Strategy for freelances

by Tom Albrighton 4 January 2011 Freelancing

Fran: What are we gonna do?
Joe: That’s what everybody wants to know.
Dialogue from Heist, by David Mamet

Why do some people do well, and others badly – whether in freelancing, or life generally? Our personalities play a part, as does chance. But far more important are the choices we make – our strategy.

What is strategy?

At the simplest level, business strategy is about choosing where and how to create and capture value. A business creates value when it does or makes something that people want or need. And it captures value when it benefits as a result of what it does.

Generic 'strategy' image No. 237

A freelance business is no different from any other business. In order to do well as a freelance, you have to make choices about where and how you will create and capture value. And you’re far more likely to make the right choices if you think carefully about them first – in other words, if you have a strategy.

Strategy focuses and channels our energies towards a goal. Without strategy, our actions are scattered and impulsive – things happen, but they don’t come together in a coherent narrative. With strategy, the things we do have meaning and purpose.

Who, what and how

In his book All The Right Moves, Costas Markides suggests that crafting a strategy is about answering three very simple questions:

  • Who will you create value for?
  • What products or services will you offer them?
  • How will you make it happen?

Let’s explore this beautifully simple framework in the context of a freelance business.

Who will you create value for?

Deciding who your customers will be means deciding who you would like to work for – and, by implication, who you don’t want to work for.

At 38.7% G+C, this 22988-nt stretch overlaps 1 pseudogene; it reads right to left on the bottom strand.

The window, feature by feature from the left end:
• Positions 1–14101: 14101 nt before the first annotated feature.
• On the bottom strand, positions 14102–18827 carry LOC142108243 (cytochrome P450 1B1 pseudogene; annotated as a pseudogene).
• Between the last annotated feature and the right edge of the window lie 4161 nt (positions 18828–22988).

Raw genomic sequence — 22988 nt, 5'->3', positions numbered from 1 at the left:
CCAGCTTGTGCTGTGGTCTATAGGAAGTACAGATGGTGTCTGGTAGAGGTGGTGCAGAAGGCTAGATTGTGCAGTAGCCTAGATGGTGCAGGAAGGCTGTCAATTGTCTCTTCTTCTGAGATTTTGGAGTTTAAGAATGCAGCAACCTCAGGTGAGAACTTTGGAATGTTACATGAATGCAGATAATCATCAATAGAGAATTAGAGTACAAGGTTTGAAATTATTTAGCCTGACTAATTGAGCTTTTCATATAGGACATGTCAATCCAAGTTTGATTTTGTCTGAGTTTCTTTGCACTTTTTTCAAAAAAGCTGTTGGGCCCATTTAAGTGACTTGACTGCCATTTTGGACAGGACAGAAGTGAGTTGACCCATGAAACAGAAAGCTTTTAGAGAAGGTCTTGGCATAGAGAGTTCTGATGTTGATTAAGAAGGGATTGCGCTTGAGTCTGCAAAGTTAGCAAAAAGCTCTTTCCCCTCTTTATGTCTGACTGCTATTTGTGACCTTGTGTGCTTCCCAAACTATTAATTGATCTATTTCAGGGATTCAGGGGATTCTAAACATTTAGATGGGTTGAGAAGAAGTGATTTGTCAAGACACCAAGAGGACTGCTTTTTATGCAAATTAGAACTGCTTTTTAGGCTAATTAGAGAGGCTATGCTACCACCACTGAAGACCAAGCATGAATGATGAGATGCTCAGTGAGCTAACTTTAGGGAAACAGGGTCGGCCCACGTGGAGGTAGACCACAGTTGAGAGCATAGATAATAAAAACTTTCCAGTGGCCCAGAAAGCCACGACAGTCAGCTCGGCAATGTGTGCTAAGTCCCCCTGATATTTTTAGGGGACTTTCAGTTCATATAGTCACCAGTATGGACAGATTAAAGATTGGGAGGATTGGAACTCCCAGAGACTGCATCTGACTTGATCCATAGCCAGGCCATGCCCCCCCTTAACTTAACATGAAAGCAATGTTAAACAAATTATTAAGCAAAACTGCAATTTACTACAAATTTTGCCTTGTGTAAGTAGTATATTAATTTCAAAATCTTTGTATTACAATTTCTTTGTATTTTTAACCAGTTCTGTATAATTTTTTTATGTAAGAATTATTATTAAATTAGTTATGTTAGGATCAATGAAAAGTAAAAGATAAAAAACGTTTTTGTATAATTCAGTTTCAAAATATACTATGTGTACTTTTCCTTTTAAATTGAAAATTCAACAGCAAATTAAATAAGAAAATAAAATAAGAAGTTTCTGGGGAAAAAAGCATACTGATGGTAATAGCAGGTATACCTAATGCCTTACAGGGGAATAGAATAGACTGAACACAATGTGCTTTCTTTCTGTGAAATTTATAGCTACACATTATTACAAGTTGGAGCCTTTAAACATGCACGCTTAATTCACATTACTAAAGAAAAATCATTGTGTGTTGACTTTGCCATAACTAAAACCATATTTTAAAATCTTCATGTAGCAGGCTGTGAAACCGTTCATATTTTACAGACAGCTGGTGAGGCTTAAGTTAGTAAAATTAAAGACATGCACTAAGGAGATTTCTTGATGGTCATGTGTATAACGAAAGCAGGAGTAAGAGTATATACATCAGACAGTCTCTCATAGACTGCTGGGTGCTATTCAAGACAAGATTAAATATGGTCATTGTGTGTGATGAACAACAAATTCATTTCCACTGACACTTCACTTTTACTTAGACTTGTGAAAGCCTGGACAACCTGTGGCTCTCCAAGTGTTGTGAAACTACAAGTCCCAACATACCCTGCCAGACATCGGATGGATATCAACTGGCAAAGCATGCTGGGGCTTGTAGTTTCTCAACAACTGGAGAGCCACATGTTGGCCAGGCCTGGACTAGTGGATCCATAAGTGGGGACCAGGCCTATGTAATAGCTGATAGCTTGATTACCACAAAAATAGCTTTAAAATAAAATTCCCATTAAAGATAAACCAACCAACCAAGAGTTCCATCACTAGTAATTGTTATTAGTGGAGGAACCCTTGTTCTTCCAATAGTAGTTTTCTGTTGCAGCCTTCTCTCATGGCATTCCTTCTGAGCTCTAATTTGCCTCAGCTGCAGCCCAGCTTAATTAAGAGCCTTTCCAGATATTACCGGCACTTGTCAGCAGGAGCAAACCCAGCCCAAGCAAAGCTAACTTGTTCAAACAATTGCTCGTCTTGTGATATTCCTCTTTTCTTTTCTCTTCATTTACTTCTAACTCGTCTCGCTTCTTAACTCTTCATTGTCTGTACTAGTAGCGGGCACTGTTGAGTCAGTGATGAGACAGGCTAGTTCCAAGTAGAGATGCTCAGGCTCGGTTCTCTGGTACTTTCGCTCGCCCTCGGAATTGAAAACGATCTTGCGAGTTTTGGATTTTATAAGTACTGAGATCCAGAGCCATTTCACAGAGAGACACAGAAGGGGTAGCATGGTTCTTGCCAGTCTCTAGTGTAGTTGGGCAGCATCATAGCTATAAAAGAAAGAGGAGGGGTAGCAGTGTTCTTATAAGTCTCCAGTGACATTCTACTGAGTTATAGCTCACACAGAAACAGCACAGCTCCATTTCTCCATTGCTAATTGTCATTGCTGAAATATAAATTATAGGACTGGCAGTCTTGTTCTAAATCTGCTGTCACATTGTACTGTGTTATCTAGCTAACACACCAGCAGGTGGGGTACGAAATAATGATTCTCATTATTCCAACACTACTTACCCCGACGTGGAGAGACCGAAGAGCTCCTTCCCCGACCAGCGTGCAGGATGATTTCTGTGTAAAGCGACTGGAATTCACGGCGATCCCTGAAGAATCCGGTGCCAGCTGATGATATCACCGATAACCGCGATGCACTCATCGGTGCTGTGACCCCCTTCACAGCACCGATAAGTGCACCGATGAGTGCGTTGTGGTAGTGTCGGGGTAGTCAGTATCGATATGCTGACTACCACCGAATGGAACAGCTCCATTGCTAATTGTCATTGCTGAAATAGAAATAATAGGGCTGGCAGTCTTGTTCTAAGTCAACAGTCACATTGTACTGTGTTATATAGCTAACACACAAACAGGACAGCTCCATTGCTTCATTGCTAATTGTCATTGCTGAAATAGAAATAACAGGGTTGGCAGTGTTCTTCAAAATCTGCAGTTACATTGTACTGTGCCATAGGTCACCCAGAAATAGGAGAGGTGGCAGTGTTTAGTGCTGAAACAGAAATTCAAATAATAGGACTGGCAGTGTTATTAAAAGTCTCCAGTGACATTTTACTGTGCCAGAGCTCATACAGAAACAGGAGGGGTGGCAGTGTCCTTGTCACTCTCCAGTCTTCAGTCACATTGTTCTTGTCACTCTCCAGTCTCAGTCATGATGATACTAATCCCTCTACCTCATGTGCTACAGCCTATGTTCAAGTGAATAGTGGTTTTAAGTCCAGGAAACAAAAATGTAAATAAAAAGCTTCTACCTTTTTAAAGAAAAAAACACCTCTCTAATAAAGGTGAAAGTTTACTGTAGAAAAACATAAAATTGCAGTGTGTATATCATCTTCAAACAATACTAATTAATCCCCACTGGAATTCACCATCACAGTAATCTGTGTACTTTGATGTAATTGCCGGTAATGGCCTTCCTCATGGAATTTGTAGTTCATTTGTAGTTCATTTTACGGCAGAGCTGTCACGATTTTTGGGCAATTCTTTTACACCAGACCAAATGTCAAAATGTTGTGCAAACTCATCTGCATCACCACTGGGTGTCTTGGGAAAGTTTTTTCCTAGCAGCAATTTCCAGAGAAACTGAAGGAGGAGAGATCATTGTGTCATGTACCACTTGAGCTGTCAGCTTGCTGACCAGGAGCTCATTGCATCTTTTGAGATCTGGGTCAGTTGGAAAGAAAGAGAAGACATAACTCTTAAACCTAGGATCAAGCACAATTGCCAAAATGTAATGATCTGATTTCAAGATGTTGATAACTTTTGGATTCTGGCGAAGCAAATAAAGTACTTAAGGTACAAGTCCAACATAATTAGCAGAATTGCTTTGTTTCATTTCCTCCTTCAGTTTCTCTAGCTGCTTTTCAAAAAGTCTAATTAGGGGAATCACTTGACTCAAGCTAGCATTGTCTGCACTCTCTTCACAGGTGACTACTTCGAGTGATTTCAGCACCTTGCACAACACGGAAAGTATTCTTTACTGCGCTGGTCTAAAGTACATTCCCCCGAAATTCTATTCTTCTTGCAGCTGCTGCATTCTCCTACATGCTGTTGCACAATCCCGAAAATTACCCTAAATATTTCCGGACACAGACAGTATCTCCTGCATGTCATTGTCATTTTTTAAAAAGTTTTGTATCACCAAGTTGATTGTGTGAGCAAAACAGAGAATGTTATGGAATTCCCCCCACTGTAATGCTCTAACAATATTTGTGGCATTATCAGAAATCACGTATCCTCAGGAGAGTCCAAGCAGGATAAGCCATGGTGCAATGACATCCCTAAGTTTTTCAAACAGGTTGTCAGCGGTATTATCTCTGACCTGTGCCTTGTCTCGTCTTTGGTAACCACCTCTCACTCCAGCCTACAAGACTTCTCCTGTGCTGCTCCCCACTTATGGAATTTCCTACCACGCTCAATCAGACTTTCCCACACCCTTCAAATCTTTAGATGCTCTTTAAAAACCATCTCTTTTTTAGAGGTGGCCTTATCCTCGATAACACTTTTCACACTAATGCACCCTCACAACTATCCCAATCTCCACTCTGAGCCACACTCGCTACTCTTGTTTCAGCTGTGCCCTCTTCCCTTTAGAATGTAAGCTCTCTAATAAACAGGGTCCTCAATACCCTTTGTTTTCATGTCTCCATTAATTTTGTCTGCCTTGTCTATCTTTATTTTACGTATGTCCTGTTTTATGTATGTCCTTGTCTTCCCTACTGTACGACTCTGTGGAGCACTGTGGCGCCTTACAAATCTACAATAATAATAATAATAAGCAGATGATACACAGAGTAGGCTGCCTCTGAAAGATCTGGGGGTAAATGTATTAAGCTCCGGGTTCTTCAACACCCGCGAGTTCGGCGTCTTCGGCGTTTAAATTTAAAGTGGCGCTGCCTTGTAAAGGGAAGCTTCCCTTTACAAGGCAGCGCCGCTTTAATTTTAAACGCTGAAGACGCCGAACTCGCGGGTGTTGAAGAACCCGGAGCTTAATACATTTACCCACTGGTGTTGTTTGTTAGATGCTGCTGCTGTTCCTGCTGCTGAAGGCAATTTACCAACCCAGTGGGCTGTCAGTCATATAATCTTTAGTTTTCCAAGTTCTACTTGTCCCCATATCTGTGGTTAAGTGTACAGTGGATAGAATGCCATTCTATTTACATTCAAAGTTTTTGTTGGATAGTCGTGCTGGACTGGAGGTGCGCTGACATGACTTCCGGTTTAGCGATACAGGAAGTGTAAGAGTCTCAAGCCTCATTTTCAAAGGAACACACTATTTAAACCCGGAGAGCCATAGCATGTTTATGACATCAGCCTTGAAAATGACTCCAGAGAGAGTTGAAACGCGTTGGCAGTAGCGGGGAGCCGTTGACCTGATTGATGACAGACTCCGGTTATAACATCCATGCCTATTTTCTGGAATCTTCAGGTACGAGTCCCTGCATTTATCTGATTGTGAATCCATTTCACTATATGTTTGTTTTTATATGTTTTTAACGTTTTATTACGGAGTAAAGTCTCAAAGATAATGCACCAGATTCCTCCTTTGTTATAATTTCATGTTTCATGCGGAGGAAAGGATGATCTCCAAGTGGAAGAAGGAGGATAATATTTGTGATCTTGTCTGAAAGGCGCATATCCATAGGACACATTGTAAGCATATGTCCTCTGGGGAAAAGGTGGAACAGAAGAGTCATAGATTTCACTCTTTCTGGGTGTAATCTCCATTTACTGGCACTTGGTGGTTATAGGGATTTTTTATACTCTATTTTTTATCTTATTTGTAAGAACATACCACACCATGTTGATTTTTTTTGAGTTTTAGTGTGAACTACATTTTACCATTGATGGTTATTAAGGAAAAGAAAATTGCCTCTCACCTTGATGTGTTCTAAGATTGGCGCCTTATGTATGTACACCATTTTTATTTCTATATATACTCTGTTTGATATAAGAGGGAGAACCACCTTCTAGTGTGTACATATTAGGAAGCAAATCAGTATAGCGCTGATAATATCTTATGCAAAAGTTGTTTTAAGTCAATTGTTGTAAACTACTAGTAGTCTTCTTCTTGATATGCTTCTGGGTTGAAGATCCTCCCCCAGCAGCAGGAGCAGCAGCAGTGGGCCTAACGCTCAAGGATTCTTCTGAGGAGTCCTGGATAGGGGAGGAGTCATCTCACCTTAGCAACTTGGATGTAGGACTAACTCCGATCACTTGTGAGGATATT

You can define your freelance clients in many ways: their location, the industry they work in, the size or age of their company, their culture, their budget.

You might bring several attributes together to form an ideal client profile, or profiles. For example, an IT consultant might define their ideal clients as ‘SMEs within 50 miles of central London with 20 to 50 workstations’.

Defining your clients is an essential stepping-stone to a host of marketing activities: building a website, direct mail, networking and many others.

Many freelances probably feel that their careers are shaped by clients selecting them, rather than the other way around. That may be so, but there are still choices to be made.

For example, it helps to decide which new-business prospects are worth pursuing, or which clients are worth going the extra mile for, so you can put your efforts where they’ll bring most benefit. Attuning yourself to your ideal clients helps to identify or attract them; as the saying says, ‘chance favours the prepared mind’.

Finally, considering your customer base is a valuable reminder that you always have the choice about who you’re going to work for. That choice may get buried under financial worries, but it’s there – and staying in touch with it is crucial when you come to set prices.

What services will you offer?

Answering this question is about developing a service portfolio – which is just a flashy way of describing a list of things you can do for your customers.